Most community developers do not think of charity and philanthropy as policy issues that fit on the advocacy agendas of CDCs, but they do. Repeal of the estate tax, the nonitemizer tax deduction and new guidelines for corporate grantmaking are issues that directly affect every CDC and the resources available to them. This fall the community development sector has an opportunity to outline its stake and put its stamp on the policies crucial to nonprofit survival by advocating for accountability, transparency and social justice on these pivotal proposals.
In President Bush’s first year in office, the Senate modified the estate tax, raising the minimum thresholds, reducing the top tax rate and eventually eliminating it. The repeal won comfortably in the Republican-dominated House of Representatives, but the Republican leadership in the Senate failed to garner the necessary “supermajority” of 60 votes to make a tax or budget change permanent. Consequently, the estate tax repeal that goes into effect in 2010 will expire in 2011. This fall, when the supermajority requirement expires, lame-duck Senator Phil Gramm (R-TX) can revive his attack on the so-called “death tax” and win if he gets only a simple majority of 51 senators – unless the budget rules are revived.
The National Committee for Responsive Philanthropy estimates that repealing the estate tax jeopardizes some 50 to 60 percent of charitable bequests, an estimated $9.6 billion in lost bequests had the repeal been effective in 2000. Already, more than four-fifths of people with estates leave nothing to charity. Abolishing the estate tax will take a toll not only on bequests but on annual charitable giving, too.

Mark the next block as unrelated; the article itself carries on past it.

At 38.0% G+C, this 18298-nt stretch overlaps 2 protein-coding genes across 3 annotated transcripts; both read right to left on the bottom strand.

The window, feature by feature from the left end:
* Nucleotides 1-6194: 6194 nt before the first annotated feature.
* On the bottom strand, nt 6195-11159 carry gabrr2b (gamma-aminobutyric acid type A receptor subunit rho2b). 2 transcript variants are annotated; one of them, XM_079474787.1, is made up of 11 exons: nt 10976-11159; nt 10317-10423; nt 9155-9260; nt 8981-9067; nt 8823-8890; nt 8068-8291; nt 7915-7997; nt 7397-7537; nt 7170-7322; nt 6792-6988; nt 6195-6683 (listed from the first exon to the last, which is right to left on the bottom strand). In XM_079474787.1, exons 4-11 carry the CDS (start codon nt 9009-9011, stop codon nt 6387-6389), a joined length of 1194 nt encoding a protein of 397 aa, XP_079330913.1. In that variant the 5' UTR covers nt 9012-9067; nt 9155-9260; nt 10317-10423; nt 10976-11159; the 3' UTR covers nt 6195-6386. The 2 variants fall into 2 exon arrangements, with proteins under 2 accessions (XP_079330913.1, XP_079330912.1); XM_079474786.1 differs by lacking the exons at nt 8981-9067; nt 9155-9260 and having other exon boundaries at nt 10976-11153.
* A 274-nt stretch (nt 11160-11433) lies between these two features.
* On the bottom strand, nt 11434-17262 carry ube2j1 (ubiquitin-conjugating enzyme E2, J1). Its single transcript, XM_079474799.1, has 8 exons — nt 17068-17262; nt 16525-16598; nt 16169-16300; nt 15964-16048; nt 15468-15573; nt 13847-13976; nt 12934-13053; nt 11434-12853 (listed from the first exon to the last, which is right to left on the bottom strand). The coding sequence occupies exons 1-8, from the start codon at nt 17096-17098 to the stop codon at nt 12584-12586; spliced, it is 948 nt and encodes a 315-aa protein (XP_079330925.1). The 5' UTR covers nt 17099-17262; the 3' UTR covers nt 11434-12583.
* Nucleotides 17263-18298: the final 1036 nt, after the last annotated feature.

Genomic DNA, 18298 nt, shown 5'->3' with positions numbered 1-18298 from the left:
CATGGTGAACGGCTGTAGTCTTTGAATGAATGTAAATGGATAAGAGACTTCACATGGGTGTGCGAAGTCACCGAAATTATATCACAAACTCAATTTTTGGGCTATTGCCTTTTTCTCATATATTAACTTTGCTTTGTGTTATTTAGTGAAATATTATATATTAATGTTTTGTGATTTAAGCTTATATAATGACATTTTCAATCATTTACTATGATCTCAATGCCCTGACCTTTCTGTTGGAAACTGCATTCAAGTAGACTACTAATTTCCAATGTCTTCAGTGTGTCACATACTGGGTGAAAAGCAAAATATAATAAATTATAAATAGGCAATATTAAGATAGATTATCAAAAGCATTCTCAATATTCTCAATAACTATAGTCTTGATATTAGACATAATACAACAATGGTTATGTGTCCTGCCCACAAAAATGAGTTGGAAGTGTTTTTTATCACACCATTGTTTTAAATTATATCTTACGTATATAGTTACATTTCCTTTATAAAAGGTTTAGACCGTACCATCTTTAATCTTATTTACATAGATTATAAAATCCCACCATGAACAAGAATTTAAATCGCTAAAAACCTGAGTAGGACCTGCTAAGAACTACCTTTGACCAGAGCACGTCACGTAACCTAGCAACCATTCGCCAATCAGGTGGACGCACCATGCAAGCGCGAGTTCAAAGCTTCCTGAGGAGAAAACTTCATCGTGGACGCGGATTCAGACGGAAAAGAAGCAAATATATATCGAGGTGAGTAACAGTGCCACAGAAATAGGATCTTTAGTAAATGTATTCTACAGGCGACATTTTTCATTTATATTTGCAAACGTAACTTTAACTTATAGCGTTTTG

Corporate foundation giving is reported to the IRS on publicly accessible 990-PF forms, but as much as half or more of corporate grantmaking originates in marketing departments and other nonfoundation corporate units. As a result, much “charitable” spending is unreported, and frequently less than fully charitable. Rep. Paul Gillmor (R-OH) has long called for some sort of disclosure requirements, but his intent seems to have been to give shareholders an explicit vote on corporate charity that supports civil rights, social justice and community development. The legislation failed most recently when he and his Republican allies refused to add corporate campaign spending to the list of disclosure items.
This past year, Gillmor pitched a new disclosure bill aimed at corporate charitable giving to nonprofits linked with corporate officers and executives, this time picking up some Democratic support such as iconoclastic Rep. Sheila Jackson Lee from Enron’s hometown of Houston. A more substantial bipartisan effort, the Comprehensive Investor Protection Act of 2002 was subsequently introduced by Democrat John LaFalce of Buffalo.